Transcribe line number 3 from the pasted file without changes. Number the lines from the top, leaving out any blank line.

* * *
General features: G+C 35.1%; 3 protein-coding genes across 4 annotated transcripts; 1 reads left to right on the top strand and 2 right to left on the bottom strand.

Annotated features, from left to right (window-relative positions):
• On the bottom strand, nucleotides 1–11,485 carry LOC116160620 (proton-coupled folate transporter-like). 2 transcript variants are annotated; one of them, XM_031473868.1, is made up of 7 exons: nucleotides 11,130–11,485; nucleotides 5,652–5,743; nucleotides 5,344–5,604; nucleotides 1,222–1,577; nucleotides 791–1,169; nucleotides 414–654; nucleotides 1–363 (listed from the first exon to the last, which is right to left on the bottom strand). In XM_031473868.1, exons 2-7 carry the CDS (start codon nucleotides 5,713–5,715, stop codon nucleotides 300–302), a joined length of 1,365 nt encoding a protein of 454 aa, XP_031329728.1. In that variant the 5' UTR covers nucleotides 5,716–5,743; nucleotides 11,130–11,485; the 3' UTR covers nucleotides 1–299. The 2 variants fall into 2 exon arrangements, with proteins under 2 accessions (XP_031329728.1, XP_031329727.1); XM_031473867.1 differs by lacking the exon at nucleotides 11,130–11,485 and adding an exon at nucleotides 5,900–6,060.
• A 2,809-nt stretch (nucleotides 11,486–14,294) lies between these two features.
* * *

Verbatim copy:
• On the bottom strand, nucleotides 1–11,485 carry LOC116160620 (proton-coupled folate transporter-like). 2 transcript variants are annotated; one of them, XM_031473868.1, is made up of 7 exons: nucleotides 11,130–11,485; nucleotides 5,652–5,743; nucleotides 5,344–5,604; nucleotides 1,222–1,577; nucleotides 791–1,169; nucleotides 414–654; nucleotides 1–363 (listed from the first exon to the last, which is right to left on the bottom strand). In XM_031473868.1, exons 2-7 carry the CDS (start codon nucleotides 5,713–5,715, stop codon nucleotides 300–302), a joined length of 1,365 nt encoding a protein of 454 aa, XP_031329728.1. In that variant the 5' UTR covers nucleotides 5,716–5,743; nucleotides 11,130–11,485; the 3' UTR covers nucleotides 1–299. The 2 variants fall into 2 exon arrangements, with proteins under 2 accessions (XP_031329728.1, XP_031329727.1); XM_031473867.1 differs by lacking the exon at nucleotides 11,130–11,485 and adding an exon at nucleotides 5,900–6,060.